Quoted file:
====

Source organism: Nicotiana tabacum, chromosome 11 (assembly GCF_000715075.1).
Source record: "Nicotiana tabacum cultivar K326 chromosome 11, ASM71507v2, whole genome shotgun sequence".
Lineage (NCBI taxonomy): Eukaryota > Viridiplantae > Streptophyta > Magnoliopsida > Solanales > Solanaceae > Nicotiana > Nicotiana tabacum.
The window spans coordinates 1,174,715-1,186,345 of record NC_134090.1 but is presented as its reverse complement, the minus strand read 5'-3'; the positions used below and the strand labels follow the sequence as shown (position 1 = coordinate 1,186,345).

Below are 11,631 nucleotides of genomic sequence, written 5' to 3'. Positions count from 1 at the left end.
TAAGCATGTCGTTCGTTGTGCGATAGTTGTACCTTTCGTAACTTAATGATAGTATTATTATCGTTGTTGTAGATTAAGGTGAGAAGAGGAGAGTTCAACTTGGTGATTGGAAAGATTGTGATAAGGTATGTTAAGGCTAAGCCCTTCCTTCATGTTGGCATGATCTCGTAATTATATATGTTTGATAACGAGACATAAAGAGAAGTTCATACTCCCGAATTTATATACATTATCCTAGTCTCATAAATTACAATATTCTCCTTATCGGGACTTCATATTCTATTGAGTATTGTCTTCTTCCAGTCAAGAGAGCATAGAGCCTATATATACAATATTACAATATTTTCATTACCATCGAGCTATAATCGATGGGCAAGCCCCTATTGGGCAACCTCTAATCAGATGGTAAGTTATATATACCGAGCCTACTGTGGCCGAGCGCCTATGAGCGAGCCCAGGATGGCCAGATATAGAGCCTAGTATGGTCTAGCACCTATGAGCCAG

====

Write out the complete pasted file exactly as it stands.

Source organism: Nicotiana tabacum, chromosome 11 (assembly GCF_000715075.1).
Source record: "Nicotiana tabacum cultivar K326 chromosome 11, ASM71507v2, whole genome shotgun sequence".
Lineage (NCBI taxonomy): Eukaryota > Viridiplantae > Streptophyta > Magnoliopsida > Solanales > Solanaceae > Nicotiana > Nicotiana tabacum.
The window spans coordinates 1,174,715-1,186,345 of record NC_134090.1 but is presented as its reverse complement, the minus strand read 5'-3'; the positions used below and the strand labels follow the sequence as shown (position 1 = coordinate 1,186,345).

Below are 11,631 nucleotides of genomic sequence, written 5' to 3'. Positions count from 1 at the left end.
TAAGCATGTCGTTCGTTGTGCGATAGTTGTACCTTTCGTAACTTAATGATAGTATTATTATCGTTGTTGTAGATTAAGGTGAGAAGAGGAGAGTTCAACTTGGTGATTGGAAAGATTGTGATAAGGTATGTTAAGGCTAAGCCCTTCCTTCATGTTGGCATGATCTCGTAATTATATATGTTTGATAACGAGACATAAAGAGAAGTTCATACTCCCGAATTTATATACATTATCCTAGTCTCATAAATTACAATATTCTCCTTATCGGGACTTCATATTCTATTGAGTATTGTCTTCTTCCAGTCAAGAGAGCATAGAGCCTATATATACAATATTACAATATTTTCATTACCATCGAGCTATAATCGATGGGCAAGCCCCTATTGGGCAACCTCTAATCAGATGGTAAGTTATATATACCGAGCCTACTGTGGCCGAGCGCCTATGAGCGAGCCCAGGATGGCCAGATATAGAGCCTAGTATGGTCTAGCACCTATGAGCCAG